How to make frozen corn chicken treats to help them cool of on a hot day. An easy snack for chickens and a great way to keep them happy in the summer!
About a year ago, I achieved my childhood dream of moving out to the country. My husband, a city boy by birth, has been a good sport and dare I say, even embraced the dream himself.
Over the past year we’ve adopted a goat, rescued two (BIG) puppies, planted a garden, and established a flock of chickens.
Since we live in Texas, one of the things we have to watch out for is overheating in our animal family. During the summer, the temperatures hover in the mid-90s for weeks at a time, and some days it even reaches 100 degrees or more.
I was going to wait to type of the full blog post until I started my new website about our homesteading adventures (yep, one more website to add to my list!) However, the video has been so popular on Facebook and TikTok (where we share more homesteading content) that I figured I should go ahead and put together complete instructions in case anyone else would like to try this for their flock!
For your convenience, I’ve provided shop-able ad links to supplies we used to make our chicken treats; read our disclosure policy here.
What you need to make frozen corn treats for chickens:
- Silicone donut mold — You can also use a muffin tin or any other similar silicone mold.
- Whole kernel corn — We used canned, but you could cut it off the cob too!
How to Make Frozen Corn Donuts for Chickens
Since we have silicone donut pans already, we decided to make frozen corn donuts! These seemed like a good size that they would start melting right away, so the chickens could get at the good stuff quickly. (Click here to get silicone donut molds on Amazon like the ones we used).
I’ve seen others who used regular metal muffin tins to make frozen corn treats for their chickens, but I thought silicone would be easier to work with because they ice wouldn’t get stuck.
We use silicone baking pans for a lot of regular recipes because our baked good pop right out of the pans — and these chicken treats were no different! Super easy!
The first step is to fill your donut pans about halfway with corn. One can worked out perfectly for us and filled up a 6-donut pan.
Next, fill the donut pans the rest of the way with water. I recommend leaving maybe about 1/4″ from the top of the pans, so they don’t spill while you’re moving them.
I also recommend putting your donut pan on top of a cookie sheet because the silicone pans are floppy. This makes it a lot easier to move to the freezer without spilling.
Once your pans are full, pop them in the freezer until they’re frozen — about 1-2 hours. This is another reason we used a donut pan instead of filling up a big container and making one big ice block. Our frozen corn treats were ready much faster this way! No need to plan ahead!
When they’re fully frozen, pop the ice donuts out of the pan. I have 6 chickens right now and we put two of the donuts in the coop at the same time so there is less fighting and plenty of room for everyone to get a snack.
How do you tell if your chickens are too hot?
Chickens deal with heat and regulate their body heat by:
- Panting (similar to how dogs do)
- Fluffing up their feathers to allow air to circulate against their body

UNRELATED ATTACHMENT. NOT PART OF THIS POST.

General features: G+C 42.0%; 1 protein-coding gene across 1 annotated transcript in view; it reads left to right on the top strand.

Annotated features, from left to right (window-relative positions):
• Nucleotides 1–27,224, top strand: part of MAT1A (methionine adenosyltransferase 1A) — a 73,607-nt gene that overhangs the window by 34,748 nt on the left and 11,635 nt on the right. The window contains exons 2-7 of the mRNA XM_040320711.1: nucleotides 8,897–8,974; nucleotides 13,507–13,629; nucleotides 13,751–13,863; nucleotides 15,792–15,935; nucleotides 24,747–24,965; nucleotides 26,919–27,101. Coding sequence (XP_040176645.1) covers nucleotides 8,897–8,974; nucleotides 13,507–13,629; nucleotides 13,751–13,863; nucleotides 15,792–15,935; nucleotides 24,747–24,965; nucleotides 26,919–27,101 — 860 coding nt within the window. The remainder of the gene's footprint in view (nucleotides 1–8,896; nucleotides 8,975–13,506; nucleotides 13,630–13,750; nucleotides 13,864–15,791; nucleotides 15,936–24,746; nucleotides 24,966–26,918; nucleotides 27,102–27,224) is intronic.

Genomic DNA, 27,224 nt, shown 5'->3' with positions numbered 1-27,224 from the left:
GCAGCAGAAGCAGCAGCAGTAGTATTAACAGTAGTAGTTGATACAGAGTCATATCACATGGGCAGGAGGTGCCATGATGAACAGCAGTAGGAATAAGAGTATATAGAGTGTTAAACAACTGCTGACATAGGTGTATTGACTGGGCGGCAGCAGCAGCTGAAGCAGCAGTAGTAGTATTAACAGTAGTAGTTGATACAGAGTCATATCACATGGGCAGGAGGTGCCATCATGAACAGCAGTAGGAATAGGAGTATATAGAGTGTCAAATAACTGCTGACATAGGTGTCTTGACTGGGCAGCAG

Generally, this is normal chicken behavior in the summer and if you make sure to provide ample water and ventilation, they’ll be just fine.
However, if you notice the following symptoms, then your chickens may be suffering from more severe heat stress and may need emergency care:
- Trouble breathing
Keep in mind that these frozen corn treats are simply for fun — they’re not meant to rescue a chicken that is experiencing true heat stress.
And boy do they love them!
Does corn raise chickens body temperature?
This is a comment I’ve gotten on the videos, that corn may have the opposite effect and actually make chickens hotter.
Corn itself is not going to make chickens hotter or raise their body temperature. It is the act of digestion that raises body temperature, so this would happen with any type of food.
But chickens gotta eat and digestion isn’t going to make them hotter to the point of overheating, especially if they have good ventilation (from the breeze or fan) and plenty of cool water. And they do get some of the ice from the frozen treats, which would have a cooling effect.
The main thing to keep in mind is that this is a snack — corn shouldn’t be their primary food. We always have their regular feeder available during the day and supplement with fun treats maybe once a day.
Chickens LOVE their treats! Happy hens lay more eggs 😉
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I pride myself on my memory, but even when we just had a cat and a dog it got to be a lot to keep track of — writing everything down made a HUGE difference! And having a planner was easier than just jotting down to-do lists on notebook paper (I always used to lose them!)
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Frozen Corn Chicken Treats Recipe (Printable Copy)
Frozen Corn Treats for Chickens
- Silicone donut pan
- 1 can whole kernel corn
- Fill your donut pans about halfway with corn. One can should be perfect for a 6-donut pan.
- Fill the donut pans the rest of the way with water, stopping about 1/4" from the top of the pans, so they don't spill.
- Freeze 1-2 hours.
- When they're fully frozen, pop the ice donuts out of the pan and serve to chickens.
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